UK Archbishop ‘Concerned’ Over Talk of Jerusalem Embassy Move

    UK Archbishop ‘Concerned’ Over Talk of Jerusalem Embassy Move
    Last updated Oct 11, 2022
    Image credit: AP [via The Guardian]


    • The Archbishop of Canterbury, Justin Welby, has expressed concern over UK PM Liz Truss's suggestion to move the British embassy from Tel Aviv to Jerusalem. Truss had informed her Israeli counterpart Yair Lapid of this suggestion at the UN summit last month.[1]
    • The UK has long held a neutral stance, basing its Israeli embassy in Tel Aviv despite Israel designating Jerusalem as its capital. Archbishop Welby expressed concern over the implications of the move before a settlement is reached between Israel and the Palestinians.[2]
    • The Labor Party and the Liberal Democrats, Truss’ domestic political opponents, both condemned the PM's statement, with the latter's foreign affairs spokesperson, Layla Moran, calling it a "provocation."[3]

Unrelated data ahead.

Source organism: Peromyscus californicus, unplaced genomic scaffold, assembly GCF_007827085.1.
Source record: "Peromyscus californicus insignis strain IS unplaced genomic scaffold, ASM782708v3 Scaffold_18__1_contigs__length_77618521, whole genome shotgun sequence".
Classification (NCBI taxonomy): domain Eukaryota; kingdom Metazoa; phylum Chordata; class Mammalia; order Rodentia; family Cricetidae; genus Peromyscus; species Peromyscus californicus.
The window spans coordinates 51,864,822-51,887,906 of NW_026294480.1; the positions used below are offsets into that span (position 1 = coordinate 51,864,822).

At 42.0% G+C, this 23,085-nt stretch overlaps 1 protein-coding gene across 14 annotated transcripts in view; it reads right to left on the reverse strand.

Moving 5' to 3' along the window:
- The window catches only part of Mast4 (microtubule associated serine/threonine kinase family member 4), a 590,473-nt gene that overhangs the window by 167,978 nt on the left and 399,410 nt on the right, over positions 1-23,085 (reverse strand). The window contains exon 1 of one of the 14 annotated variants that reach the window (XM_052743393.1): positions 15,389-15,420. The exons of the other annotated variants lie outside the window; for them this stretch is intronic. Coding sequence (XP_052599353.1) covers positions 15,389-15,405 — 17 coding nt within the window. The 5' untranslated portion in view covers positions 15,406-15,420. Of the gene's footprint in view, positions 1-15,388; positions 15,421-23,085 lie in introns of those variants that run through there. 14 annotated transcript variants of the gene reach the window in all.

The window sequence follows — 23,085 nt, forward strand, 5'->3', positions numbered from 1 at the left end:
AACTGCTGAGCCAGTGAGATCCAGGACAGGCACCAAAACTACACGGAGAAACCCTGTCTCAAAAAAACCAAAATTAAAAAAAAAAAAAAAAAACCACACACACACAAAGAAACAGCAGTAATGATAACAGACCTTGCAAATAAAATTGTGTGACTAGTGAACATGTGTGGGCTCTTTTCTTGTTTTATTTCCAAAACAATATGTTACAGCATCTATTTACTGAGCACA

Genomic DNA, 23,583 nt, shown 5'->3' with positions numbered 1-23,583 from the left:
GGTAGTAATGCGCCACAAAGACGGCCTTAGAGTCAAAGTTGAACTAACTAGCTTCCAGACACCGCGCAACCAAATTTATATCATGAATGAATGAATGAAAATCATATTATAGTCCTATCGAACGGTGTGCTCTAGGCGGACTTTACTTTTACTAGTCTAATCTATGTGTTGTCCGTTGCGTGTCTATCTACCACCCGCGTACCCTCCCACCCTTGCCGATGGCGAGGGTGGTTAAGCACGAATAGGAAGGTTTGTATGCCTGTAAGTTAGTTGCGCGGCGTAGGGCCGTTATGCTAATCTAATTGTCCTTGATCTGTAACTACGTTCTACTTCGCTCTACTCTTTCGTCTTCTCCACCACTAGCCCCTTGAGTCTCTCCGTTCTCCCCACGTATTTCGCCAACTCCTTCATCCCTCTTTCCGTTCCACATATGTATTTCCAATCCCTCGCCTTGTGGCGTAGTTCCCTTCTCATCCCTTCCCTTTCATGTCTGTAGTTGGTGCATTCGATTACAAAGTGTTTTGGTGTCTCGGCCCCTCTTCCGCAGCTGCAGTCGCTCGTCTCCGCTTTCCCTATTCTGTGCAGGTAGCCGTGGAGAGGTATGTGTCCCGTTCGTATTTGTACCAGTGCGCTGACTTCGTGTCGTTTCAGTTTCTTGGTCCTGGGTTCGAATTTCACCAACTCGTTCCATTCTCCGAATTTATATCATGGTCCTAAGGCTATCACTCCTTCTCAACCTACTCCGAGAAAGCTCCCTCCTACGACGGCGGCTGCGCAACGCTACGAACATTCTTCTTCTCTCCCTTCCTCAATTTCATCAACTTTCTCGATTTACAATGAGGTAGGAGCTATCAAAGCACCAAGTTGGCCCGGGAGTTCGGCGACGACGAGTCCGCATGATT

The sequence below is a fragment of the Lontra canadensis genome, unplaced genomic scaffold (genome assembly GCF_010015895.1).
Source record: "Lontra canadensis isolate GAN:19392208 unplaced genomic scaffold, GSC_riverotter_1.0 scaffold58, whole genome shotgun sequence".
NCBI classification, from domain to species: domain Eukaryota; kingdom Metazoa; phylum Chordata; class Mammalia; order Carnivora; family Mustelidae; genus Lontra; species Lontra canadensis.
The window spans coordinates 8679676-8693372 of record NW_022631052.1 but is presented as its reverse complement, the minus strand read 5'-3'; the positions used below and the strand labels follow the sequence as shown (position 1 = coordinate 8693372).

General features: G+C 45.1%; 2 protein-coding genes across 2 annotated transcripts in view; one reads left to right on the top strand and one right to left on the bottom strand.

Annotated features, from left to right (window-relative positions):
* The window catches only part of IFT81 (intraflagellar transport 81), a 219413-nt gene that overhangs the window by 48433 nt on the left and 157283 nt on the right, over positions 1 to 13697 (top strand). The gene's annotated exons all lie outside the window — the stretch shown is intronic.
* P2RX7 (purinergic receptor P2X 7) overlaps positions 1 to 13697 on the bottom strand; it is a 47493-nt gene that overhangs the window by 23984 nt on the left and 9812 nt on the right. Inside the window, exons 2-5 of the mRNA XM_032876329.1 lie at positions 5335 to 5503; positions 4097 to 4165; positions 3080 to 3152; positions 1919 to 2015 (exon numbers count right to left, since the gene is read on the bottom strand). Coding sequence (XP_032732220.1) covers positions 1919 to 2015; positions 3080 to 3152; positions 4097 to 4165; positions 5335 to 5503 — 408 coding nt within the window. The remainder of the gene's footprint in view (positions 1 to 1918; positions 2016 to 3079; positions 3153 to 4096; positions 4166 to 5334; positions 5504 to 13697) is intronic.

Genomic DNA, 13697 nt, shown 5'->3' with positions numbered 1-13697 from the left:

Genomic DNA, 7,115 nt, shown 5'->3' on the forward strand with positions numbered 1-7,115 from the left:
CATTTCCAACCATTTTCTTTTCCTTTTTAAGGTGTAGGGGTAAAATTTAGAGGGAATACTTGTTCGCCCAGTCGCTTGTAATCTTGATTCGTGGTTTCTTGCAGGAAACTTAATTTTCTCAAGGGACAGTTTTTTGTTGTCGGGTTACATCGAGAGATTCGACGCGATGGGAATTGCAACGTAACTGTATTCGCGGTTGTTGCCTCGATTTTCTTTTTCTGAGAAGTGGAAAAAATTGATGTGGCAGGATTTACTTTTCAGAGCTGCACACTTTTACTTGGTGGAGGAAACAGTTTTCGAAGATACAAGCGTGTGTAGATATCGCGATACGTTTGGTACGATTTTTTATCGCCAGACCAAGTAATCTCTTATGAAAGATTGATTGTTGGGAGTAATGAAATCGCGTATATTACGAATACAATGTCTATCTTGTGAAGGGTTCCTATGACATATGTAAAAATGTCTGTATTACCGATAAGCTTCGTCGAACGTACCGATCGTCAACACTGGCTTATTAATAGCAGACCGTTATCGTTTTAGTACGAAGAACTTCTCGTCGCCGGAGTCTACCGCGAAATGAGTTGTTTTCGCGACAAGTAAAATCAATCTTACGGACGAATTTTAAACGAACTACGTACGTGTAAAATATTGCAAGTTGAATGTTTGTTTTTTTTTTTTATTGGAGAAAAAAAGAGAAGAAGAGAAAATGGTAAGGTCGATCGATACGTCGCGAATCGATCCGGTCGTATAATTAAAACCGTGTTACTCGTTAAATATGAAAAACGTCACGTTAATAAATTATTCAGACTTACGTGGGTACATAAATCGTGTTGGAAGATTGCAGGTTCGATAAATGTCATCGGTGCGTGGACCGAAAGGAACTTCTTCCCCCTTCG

• Despite the pushback, Truss said she understands the “importance and sensitivity” of the embassy’s location, but has shown no sign of walking back her comments.[4]
    • At the Conservative Friends of Israel (CFI) event at the Tory Party's annual conference in Birmingham last week, the Israeli ambassador, Tzipi Hotovely, said: "There is just one capital in the UK, and that is London. There is just one capital of Israel, Jerusalem."[5]
    • The only other countries to have followed the US's example by moving their embassies from Tel Aviv to Jerusalem are Kosovo, Honduras, and Guatemala.[6]


    Right narrative

    Next year marks 75 years since the re-establishment of the State of Israel. What better way to honor this anniversary than by moving the UK embassy to Jerusalem, reversing decades of misguided foreign policy? This will deeply enhance UK-Israeli relations.

    Left narrative

    The case against a move is logical, legal, and practical as well as moral. Moving the embassy would tear up the commitment to any meaningful two-state solution. It would also tacitly condone the march of illegal settlements. Britain’s historical responsibilities, and international law, demand it should keep the embassy in Tel Aviv and not add to the damage already done.

    Political split